Bob Snider, |
(Gaspereau Press, 2005)
This short book by Canadian singer/songwriter Bob Snider is almost as much a philosophical treatise on songwriting as it is a practical guide. Snider's book indicates, however, that songwriting is a personal process anyway, one that does not really have a fixed set of rules.
Only a third of the book, 30 pages, is general songwriting advice, while the rest of the book's chapters contain the lyrics to 10 songs and Snider's explanation of how he wrote them. Some of the general advice seems self-evident, although it never hurts to be reminded of the basics.
For example, the book begins with, "The purpose of a song is to communicate feelings and ideas." Standard advice, but all of us have heard songs that fail because there is no real purpose behind them.
Snider admits, "I'm not much of a music student." His advice is all on lyrics, not song structure. Snider actually refers to "folksingers" instead of "singer/songwriters," indicating that he comes from a tradition where the message is more important than the melody.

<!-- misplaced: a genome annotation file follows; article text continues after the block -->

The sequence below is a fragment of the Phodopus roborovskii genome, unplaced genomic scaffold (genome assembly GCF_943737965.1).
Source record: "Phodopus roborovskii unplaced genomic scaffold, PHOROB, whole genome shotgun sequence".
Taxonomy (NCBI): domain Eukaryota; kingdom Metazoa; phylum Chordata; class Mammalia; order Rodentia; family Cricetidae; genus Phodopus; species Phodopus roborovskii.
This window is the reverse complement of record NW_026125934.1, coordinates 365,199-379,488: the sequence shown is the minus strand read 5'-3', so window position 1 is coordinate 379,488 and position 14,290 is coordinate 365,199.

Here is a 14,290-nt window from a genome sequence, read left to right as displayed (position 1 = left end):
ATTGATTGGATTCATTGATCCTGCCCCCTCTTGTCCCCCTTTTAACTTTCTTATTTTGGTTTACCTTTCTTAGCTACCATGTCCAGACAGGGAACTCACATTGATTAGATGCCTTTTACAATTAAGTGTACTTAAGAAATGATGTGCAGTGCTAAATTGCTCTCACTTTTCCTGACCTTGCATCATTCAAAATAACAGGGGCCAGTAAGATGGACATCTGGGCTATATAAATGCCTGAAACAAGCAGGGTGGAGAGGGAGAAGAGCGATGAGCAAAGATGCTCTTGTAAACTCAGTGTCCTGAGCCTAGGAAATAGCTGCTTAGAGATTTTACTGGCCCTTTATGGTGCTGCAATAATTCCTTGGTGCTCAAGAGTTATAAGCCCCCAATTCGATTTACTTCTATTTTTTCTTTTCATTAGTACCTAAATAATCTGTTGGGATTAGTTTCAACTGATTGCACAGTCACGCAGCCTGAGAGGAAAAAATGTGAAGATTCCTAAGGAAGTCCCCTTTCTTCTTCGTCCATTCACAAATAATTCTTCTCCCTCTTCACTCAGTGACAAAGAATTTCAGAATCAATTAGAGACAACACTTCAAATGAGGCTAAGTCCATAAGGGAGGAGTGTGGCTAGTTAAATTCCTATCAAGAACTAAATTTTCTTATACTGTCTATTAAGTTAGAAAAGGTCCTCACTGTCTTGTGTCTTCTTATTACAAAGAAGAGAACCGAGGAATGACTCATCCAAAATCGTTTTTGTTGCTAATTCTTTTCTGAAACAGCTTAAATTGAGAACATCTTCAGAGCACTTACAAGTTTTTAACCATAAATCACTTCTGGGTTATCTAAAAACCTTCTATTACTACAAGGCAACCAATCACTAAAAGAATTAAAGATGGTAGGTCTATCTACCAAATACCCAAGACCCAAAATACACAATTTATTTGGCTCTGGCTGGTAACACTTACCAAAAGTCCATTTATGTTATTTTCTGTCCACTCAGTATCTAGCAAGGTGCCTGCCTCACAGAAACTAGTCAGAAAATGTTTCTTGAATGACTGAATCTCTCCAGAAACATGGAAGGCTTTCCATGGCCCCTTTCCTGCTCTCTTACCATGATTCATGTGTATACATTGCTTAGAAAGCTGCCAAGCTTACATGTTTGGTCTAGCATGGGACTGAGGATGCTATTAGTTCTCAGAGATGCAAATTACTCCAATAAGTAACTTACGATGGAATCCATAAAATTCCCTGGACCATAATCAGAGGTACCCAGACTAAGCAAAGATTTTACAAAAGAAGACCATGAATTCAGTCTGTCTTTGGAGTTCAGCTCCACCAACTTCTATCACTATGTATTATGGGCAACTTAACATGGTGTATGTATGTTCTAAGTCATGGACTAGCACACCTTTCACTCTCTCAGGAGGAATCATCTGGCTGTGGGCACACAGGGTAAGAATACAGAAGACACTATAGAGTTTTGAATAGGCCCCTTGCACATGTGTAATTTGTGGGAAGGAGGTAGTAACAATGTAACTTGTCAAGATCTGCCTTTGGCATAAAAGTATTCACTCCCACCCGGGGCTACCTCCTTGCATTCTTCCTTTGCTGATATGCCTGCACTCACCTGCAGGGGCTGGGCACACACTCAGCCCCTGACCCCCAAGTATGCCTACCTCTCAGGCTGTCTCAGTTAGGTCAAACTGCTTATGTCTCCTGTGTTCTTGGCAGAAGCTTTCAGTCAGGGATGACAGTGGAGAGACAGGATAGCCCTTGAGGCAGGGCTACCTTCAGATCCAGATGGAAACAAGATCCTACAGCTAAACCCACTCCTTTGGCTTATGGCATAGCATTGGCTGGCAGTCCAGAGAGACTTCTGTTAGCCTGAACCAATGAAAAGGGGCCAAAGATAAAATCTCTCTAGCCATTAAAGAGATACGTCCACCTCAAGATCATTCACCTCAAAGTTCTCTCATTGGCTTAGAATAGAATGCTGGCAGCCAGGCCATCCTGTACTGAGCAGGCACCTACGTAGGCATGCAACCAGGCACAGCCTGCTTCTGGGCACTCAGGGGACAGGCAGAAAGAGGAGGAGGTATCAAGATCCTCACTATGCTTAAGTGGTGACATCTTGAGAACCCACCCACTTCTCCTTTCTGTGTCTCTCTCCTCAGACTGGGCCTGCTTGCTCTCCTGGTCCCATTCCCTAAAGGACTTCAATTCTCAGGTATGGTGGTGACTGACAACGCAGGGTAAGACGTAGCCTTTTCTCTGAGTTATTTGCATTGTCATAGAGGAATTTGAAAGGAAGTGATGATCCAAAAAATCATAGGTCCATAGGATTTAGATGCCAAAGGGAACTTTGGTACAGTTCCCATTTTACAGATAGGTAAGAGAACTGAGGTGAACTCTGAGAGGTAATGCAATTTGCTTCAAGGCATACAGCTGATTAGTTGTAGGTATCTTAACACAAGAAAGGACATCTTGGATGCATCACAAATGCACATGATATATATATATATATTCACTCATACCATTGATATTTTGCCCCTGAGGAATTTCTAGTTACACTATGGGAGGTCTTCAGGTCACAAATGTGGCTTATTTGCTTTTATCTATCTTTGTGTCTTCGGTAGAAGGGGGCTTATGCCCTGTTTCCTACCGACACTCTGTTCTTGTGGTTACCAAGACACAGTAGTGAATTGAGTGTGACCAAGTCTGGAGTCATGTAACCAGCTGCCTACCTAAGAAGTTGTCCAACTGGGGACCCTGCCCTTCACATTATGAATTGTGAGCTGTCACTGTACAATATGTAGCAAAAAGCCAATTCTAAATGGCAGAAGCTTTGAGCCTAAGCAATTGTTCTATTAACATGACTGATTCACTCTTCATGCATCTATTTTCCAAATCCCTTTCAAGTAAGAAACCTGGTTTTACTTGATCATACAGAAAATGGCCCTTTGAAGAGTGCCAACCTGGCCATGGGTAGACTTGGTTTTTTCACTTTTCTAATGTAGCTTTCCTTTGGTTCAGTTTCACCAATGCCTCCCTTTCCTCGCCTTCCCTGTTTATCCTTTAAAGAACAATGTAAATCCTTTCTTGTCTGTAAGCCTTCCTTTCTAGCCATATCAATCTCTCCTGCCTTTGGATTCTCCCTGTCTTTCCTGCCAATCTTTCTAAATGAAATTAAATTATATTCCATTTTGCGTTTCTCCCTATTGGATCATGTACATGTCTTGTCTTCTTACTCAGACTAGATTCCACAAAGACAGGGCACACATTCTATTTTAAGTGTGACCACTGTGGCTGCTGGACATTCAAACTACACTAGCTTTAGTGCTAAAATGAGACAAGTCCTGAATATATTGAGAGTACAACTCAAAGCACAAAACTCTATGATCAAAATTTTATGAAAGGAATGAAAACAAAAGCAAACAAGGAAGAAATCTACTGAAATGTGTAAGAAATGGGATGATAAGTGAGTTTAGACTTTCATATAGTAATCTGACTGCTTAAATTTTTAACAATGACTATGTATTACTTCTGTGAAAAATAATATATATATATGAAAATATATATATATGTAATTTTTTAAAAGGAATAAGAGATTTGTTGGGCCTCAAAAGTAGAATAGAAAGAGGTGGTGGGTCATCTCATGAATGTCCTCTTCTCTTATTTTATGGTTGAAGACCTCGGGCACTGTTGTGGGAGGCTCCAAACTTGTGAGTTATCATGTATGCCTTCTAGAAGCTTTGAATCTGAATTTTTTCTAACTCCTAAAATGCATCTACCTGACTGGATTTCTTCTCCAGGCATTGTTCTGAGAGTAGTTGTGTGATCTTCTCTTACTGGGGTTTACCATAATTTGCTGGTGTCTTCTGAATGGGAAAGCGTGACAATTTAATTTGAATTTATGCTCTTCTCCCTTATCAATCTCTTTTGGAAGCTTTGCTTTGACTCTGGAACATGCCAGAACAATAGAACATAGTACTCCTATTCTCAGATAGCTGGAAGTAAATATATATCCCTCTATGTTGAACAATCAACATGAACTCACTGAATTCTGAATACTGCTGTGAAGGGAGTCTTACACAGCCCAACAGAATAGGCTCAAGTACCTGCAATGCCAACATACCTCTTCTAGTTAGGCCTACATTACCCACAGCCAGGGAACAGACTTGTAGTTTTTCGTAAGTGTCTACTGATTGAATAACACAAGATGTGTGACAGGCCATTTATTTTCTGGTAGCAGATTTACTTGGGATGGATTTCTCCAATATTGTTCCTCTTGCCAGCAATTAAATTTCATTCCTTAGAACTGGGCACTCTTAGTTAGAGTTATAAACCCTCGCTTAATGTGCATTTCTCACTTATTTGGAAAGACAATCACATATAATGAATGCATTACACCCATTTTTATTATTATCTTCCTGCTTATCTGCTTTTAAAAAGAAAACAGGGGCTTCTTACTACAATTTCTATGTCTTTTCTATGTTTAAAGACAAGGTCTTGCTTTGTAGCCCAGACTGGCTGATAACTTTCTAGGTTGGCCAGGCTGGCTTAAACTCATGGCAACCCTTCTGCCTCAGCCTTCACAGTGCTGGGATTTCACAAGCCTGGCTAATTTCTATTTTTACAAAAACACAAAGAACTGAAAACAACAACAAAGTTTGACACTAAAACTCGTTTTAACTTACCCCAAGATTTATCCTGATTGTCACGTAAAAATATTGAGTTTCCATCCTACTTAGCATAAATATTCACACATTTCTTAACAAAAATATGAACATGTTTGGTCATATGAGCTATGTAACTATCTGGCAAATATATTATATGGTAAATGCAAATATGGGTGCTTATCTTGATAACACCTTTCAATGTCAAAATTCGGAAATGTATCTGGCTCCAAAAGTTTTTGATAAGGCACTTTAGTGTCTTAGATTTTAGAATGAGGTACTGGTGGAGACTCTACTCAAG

There are some tips that seem quite useful, like, "Sing your song in progress over and over many, many times. ... Rough spots, spots you trip over ... will reveal themselves." Others, as when Snider says he uses his songs as a type of diary, are more in the line of personal reflection rather than tips.
The descriptions of how Snider wrote each of the 10 songs may resonate with readers if they write the same types of songs or use similar writing methods. Snider tells about the personal experiences he had that led to his compositions, and how they were processed into his lyrics.
This book is a bit brief to be extraordinarily useful, but any singer/songwriter who is learning their craft is likely to find some helpful information here.
by Dave Howell